Immigration remains at historic highs amid deteriorating conditions in Latin America that were exacerbated by the Covid-19 pandemic, border experts say. Data shows this has increasingly included more migrants from countries outside of El Salvador, Honduras, and Guatemala — posing a unique challenge to the Biden administration. Last December, border authorities took about 77,000 migrants from Cuba or Nicaragua into custody, according to US Customs and Border Protection data. That’s compared to about 53,000 encounters with migrants from Mexico and northern Central America, marking a drop from December 2021. While the Biden administration has garnered more than $4.2 billion in private sector commitments to tackle the root causes of migration, officials say the funds are being channeled toward long-term fixes, so it could take more time to see substantial changes on the ground.

5. Google

Google on Monday unveiled a new chatbot tool dubbed “Bard” in an apparent bid to compete with the success of ChatGPT. The viral ChatGPT bot has stunned users with its ability to provide lengthy, thoughtful and thorough responses to questions and prompts — even if inaccurate. But as with other AI-powered tools, it’s also posed some concerns, including how it could disrupt education and spread misinformation. Sundar Pichai, CEO of Google and parent company Alphabet, said in a blog post that Bard will be opened up to “trusted testers” starting this week, with plans to make it available to the public “in the coming weeks.” Chinese search engine giant Baidu also said today it would be launching its own ChatGPT-style service, sending the company’s shares soaring.


AMC Theaters is changing its ticket pricing

Attention moviegoers … America’s largest movie chain said its ticket prices will now be based on seat location, meaning seats in the front will be cheaper while more desirable seats in the middle will cost more.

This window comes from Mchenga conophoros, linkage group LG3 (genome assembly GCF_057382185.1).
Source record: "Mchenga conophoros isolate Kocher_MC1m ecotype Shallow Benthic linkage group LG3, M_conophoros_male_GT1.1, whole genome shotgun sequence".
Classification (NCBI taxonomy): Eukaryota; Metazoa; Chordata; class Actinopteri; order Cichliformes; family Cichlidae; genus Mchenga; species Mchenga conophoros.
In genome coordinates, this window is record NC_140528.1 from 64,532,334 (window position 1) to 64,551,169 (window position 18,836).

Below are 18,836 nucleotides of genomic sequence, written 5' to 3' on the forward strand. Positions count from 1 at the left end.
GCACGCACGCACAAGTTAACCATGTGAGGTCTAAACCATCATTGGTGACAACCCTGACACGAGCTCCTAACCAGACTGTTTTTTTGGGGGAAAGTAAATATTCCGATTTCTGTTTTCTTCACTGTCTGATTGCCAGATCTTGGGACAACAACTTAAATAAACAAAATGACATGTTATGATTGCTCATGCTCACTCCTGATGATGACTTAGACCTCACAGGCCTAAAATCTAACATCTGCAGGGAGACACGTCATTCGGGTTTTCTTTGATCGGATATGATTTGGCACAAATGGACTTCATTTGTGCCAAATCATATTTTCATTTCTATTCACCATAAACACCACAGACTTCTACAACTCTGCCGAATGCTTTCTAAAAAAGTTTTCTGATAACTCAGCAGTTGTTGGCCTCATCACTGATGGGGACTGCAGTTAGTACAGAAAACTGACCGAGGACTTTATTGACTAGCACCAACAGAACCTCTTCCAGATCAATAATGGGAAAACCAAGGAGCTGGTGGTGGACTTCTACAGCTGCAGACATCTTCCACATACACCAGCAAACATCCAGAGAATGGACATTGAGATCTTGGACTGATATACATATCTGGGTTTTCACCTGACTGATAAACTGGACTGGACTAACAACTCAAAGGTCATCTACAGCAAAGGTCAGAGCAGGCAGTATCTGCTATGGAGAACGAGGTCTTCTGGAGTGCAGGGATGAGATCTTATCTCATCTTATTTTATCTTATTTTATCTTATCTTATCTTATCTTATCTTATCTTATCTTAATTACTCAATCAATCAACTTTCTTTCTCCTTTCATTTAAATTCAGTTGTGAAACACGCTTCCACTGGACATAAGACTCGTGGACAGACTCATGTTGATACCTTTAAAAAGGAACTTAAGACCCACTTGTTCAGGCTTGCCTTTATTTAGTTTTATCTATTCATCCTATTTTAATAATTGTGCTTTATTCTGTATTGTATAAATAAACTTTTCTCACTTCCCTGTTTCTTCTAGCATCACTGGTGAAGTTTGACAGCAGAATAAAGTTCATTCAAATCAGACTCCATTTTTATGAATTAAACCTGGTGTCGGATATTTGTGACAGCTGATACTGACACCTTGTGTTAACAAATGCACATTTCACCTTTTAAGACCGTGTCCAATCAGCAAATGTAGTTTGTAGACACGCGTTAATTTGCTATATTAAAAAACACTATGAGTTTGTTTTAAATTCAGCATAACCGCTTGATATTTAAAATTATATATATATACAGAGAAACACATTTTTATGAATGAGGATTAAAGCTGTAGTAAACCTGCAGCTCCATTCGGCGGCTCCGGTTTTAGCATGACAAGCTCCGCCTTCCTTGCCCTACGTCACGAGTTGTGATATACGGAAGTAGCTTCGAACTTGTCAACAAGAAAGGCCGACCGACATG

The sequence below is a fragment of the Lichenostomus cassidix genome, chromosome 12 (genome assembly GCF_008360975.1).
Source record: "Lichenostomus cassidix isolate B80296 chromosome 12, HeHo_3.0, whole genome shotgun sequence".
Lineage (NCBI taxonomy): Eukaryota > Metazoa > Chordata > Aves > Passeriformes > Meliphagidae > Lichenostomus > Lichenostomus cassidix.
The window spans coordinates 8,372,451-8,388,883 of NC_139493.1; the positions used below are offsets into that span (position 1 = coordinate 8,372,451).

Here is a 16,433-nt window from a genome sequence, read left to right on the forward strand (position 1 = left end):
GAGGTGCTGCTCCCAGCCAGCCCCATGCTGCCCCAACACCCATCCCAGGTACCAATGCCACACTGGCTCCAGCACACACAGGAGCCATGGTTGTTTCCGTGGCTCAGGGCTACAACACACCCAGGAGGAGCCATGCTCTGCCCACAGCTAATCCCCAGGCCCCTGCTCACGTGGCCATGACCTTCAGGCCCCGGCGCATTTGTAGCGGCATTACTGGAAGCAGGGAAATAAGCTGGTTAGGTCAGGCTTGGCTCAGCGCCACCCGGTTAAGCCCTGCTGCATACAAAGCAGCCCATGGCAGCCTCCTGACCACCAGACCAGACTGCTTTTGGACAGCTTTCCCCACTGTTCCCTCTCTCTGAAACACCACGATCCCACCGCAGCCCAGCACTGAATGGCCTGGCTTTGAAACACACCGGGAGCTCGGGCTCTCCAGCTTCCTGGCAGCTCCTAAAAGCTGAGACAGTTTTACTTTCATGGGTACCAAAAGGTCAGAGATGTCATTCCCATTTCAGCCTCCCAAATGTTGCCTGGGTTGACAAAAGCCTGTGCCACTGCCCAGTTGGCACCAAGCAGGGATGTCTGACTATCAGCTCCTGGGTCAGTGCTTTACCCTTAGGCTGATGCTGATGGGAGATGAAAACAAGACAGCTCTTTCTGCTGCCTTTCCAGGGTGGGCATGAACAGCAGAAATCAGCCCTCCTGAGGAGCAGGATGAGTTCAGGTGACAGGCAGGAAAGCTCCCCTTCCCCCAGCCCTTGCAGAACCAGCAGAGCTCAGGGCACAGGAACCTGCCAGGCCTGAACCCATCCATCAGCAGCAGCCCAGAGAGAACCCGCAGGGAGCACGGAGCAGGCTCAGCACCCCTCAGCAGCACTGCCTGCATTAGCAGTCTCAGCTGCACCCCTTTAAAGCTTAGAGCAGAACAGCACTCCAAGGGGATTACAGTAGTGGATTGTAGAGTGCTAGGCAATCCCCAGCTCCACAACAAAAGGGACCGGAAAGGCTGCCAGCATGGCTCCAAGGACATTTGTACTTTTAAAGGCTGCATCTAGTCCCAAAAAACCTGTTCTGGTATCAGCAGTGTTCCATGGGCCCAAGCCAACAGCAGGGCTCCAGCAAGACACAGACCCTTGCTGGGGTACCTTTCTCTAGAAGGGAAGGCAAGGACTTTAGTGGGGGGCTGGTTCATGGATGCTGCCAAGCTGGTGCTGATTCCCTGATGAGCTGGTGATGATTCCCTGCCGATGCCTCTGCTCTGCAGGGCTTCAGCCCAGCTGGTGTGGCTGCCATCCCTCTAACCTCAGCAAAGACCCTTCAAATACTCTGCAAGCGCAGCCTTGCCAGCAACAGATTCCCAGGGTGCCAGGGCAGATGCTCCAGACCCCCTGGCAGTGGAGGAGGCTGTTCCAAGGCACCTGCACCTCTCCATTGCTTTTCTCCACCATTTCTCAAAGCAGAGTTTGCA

SpaceX put a Tesla sportscar into space five years ago. Where is it now?

Here’s what we know about the Tesla roadster that was launched into the cosmic wilderness in 2018.

Harvard psychiatrist says this is the secret to happiness

If you’re in search of “the good life,” check out the lessons learned from the world’s longest scientific study on happiness.

Tom Brady is focused on starting his broadcast career in 2024

The seven-time Super Bowl champion reiterated Monday that he’s putting his playing days behind him — but will be on a major sports network in due time.

Stop calling it ‘mommy brain’

The idea that motherhood is linked with a decline in cognitive abilities may be wrong and unfair to moms, scientists say.



That’s how many feet a Southwest passenger jet and a FedEx cargo plane came within colliding at a Texas airport on Saturday, investigators say. The close call occurred after air traffic controllers at Austin’s international airport mistakenly cleared the two planes to use the same runway. The arriving crew realized they were on track to collide with the departing plane and told its crew to abort taking off. “They saved, in my view, 128 people from a potential catastrophe,” said Jennifer Homendy, chairwoman of the National Transportation Safety Board.


“Our menu was not intended as a cultural meal.”

— Food vendor Aramark, apologizing after receiving criticism for serving an insensitive school lunch on the first day of Black History Month. The lunch menu offered on February 1 at a middle school in New York was chicken and waffles, along with watermelon. “We apologize for the unintentional insensitivity shown… and our team should have been more thoughtful in its service,” the company said in a statement.


Check your local forecast here>>>


Extreme unicycling on dangerous peaks

Biking on rough terrain can be quite challenging for most … but not for this man who rides his unicycle on steep mountains. (Click here to view)